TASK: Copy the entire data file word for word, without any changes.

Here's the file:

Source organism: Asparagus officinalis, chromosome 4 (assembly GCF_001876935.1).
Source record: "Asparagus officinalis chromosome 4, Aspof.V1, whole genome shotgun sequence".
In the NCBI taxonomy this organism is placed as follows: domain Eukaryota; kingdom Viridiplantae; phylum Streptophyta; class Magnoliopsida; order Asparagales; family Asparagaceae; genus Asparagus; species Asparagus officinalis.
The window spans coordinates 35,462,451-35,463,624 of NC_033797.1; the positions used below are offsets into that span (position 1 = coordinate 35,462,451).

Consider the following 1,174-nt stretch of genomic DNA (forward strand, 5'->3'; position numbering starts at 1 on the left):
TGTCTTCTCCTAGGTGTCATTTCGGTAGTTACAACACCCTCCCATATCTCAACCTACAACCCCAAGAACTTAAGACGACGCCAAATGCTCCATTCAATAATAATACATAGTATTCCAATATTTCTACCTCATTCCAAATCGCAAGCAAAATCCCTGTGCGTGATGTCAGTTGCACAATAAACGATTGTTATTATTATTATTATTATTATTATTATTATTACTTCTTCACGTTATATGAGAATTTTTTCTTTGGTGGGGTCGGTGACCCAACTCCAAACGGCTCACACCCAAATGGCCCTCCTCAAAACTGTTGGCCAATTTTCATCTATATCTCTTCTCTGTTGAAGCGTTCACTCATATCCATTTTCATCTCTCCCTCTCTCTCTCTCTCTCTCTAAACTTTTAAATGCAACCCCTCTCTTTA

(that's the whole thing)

Source organism: Asparagus officinalis, chromosome 4 (assembly GCF_001876935.1).
Source record: "Asparagus officinalis chromosome 4, Aspof.V1, whole genome shotgun sequence".
In the NCBI taxonomy this organism is placed as follows: domain Eukaryota; kingdom Viridiplantae; phylum Streptophyta; class Magnoliopsida; order Asparagales; family Asparagaceae; genus Asparagus; species Asparagus officinalis.
The window spans coordinates 35,462,451-35,463,624 of NC_033797.1; the positions used below are offsets into that span (position 1 = coordinate 35,462,451).

Consider the following 1,174-nt stretch of genomic DNA (forward strand, 5'->3'; position numbering starts at 1 on the left):
TGTCTTCTCCTAGGTGTCATTTCGGTAGTTACAACACCCTCCCATATCTCAACCTACAACCCCAAGAACTTAAGACGACGCCAAATGCTCCATTCAATAATAATACATAGTATTCCAATATTTCTACCTCATTCCAAATCGCAAGCAAAATCCCTGTGCGTGATGTCAGTTGCACAATAAACGATTGTTATTATTATTATTATTATTATTATTATTATTACTTCTTCACGTTATATGAGAATTTTTTCTTTGGTGGGGTCGGTGACCCAACTCCAAACGGCTCACACCCAAATGGCCCTCCTCAAAACTGTTGGCCAATTTTCATCTATATCTCTTCTCTGTTGAAGCGTTCACTCATATCCATTTTCATCTCTCCCTCTCTCTCTCTCTCTCTCTAAACTTTTAAATGCAACCCCTCTCTTTA